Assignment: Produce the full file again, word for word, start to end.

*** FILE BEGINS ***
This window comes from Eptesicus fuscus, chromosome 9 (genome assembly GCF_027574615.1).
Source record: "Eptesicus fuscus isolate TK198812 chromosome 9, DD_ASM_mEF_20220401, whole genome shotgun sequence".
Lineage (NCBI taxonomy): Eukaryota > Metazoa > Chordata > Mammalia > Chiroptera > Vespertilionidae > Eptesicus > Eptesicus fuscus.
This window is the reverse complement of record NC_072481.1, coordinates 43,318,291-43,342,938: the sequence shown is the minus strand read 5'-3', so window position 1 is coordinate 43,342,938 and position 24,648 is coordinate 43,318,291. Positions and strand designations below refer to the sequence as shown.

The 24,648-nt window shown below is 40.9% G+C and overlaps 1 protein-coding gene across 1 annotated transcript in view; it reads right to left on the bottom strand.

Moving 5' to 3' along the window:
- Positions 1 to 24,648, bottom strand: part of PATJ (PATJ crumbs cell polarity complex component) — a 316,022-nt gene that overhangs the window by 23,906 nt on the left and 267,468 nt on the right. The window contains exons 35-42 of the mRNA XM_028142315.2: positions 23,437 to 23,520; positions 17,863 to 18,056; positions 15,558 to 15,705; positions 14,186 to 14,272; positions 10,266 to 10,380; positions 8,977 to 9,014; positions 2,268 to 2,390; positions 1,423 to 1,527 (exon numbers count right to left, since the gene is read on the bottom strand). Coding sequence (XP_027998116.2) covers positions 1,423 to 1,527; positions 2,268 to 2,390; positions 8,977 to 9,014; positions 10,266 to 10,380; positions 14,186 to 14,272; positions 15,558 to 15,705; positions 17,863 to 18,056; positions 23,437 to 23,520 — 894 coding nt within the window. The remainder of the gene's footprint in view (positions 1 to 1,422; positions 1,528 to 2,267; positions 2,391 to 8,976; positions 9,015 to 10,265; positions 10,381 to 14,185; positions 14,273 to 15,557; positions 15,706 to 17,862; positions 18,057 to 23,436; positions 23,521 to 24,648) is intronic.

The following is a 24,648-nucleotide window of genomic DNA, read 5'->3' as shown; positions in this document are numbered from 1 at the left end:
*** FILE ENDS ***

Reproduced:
This window comes from Eptesicus fuscus, chromosome 9 (genome assembly GCF_027574615.1).
Source record: "Eptesicus fuscus isolate TK198812 chromosome 9, DD_ASM_mEF_20220401, whole genome shotgun sequence".
Lineage (NCBI taxonomy): Eukaryota > Metazoa > Chordata > Mammalia > Chiroptera > Vespertilionidae > Eptesicus > Eptesicus fuscus.
This window is the reverse complement of record NC_072481.1, coordinates 43,318,291-43,342,938: the sequence shown is the minus strand read 5'-3', so window position 1 is coordinate 43,342,938 and position 24,648 is coordinate 43,318,291. Positions and strand designations below refer to the sequence as shown.

The 24,648-nt window shown below is 40.9% G+C and overlaps 1 protein-coding gene across 1 annotated transcript in view; it reads right to left on the bottom strand.

Moving 5' to 3' along the window:
- Positions 1 to 24,648, bottom strand: part of PATJ (PATJ crumbs cell polarity complex component) — a 316,022-nt gene that overhangs the window by 23,906 nt on the left and 267,468 nt on the right. The window contains exons 35-42 of the mRNA XM_028142315.2: positions 23,437 to 23,520; positions 17,863 to 18,056; positions 15,558 to 15,705; positions 14,186 to 14,272; positions 10,266 to 10,380; positions 8,977 to 9,014; positions 2,268 to 2,390; positions 1,423 to 1,527 (exon numbers count right to left, since the gene is read on the bottom strand). Coding sequence (XP_027998116.2) covers positions 1,423 to 1,527; positions 2,268 to 2,390; positions 8,977 to 9,014; positions 10,266 to 10,380; positions 14,186 to 14,272; positions 15,558 to 15,705; positions 17,863 to 18,056; positions 23,437 to 23,520 — 894 coding nt within the window. The remainder of the gene's footprint in view (positions 1 to 1,422; positions 1,528 to 2,267; positions 2,391 to 8,976; positions 9,015 to 10,265; positions 10,381 to 14,185; positions 14,273 to 15,557; positions 15,706 to 17,862; positions 18,057 to 23,436; positions 23,521 to 24,648) is intronic.

The following is a 24,648-nucleotide window of genomic DNA, read 5'->3' as shown; positions in this document are numbered from 1 at the left end: